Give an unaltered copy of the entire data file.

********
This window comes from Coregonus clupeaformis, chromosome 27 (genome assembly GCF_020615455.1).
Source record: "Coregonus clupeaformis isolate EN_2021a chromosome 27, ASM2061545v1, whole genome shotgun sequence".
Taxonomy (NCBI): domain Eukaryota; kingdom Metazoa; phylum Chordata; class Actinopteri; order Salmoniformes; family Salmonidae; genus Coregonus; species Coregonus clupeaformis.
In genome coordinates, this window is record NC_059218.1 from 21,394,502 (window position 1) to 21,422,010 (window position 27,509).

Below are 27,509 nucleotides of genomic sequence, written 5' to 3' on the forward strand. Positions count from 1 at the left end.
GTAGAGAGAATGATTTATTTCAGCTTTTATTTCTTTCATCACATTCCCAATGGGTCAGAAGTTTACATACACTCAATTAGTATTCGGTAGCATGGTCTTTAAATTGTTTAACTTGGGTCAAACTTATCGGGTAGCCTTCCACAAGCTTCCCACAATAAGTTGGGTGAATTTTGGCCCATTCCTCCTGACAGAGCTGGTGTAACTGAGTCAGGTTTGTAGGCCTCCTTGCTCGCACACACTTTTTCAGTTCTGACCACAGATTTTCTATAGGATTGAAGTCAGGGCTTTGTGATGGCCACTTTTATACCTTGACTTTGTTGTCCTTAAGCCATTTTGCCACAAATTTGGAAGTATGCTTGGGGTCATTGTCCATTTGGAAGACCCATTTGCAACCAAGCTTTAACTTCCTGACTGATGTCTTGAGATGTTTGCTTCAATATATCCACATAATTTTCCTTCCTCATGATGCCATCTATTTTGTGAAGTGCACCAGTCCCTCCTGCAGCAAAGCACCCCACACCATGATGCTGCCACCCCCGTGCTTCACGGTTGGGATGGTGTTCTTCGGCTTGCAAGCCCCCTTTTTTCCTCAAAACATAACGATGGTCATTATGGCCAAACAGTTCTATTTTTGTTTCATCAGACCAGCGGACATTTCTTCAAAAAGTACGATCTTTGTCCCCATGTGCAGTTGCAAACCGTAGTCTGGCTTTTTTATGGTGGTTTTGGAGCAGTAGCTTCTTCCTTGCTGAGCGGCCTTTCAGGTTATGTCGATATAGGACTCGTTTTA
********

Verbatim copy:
This window comes from Coregonus clupeaformis, chromosome 27 (genome assembly GCF_020615455.1).
Source record: "Coregonus clupeaformis isolate EN_2021a chromosome 27, ASM2061545v1, whole genome shotgun sequence".
Taxonomy (NCBI): domain Eukaryota; kingdom Metazoa; phylum Chordata; class Actinopteri; order Salmoniformes; family Salmonidae; genus Coregonus; species Coregonus clupeaformis.
In genome coordinates, this window is record NC_059218.1 from 21,394,502 (window position 1) to 21,422,010 (window position 27,509).

Below are 27,509 nucleotides of genomic sequence, written 5' to 3' on the forward strand. Positions count from 1 at the left end.
GTAGAGAGAATGATTTATTTCAGCTTTTATTTCTTTCATCACATTCCCAATGGGTCAGAAGTTTACATACACTCAATTAGTATTCGGTAGCATGGTCTTTAAATTGTTTAACTTGGGTCAAACTTATCGGGTAGCCTTCCACAAGCTTCCCACAATAAGTTGGGTGAATTTTGGCCCATTCCTCCTGACAGAGCTGGTGTAACTGAGTCAGGTTTGTAGGCCTCCTTGCTCGCACACACTTTTTCAGTTCTGACCACAGATTTTCTATAGGATTGAAGTCAGGGCTTTGTGATGGCCACTTTTATACCTTGACTTTGTTGTCCTTAAGCCATTTTGCCACAAATTTGGAAGTATGCTTGGGGTCATTGTCCATTTGGAAGACCCATTTGCAACCAAGCTTTAACTTCCTGACTGATGTCTTGAGATGTTTGCTTCAATATATCCACATAATTTTCCTTCCTCATGATGCCATCTATTTTGTGAAGTGCACCAGTCCCTCCTGCAGCAAAGCACCCCACACCATGATGCTGCCACCCCCGTGCTTCACGGTTGGGATGGTGTTCTTCGGCTTGCAAGCCCCCTTTTTTCCTCAAAACATAACGATGGTCATTATGGCCAAACAGTTCTATTTTTGTTTCATCAGACCAGCGGACATTTCTTCAAAAAGTACGATCTTTGTCCCCATGTGCAGTTGCAAACCGTAGTCTGGCTTTTTTATGGTGGTTTTGGAGCAGTAGCTTCTTCCTTGCTGAGCGGCCTTTCAGGTTATGTCGATATAGGACTCGTTTTA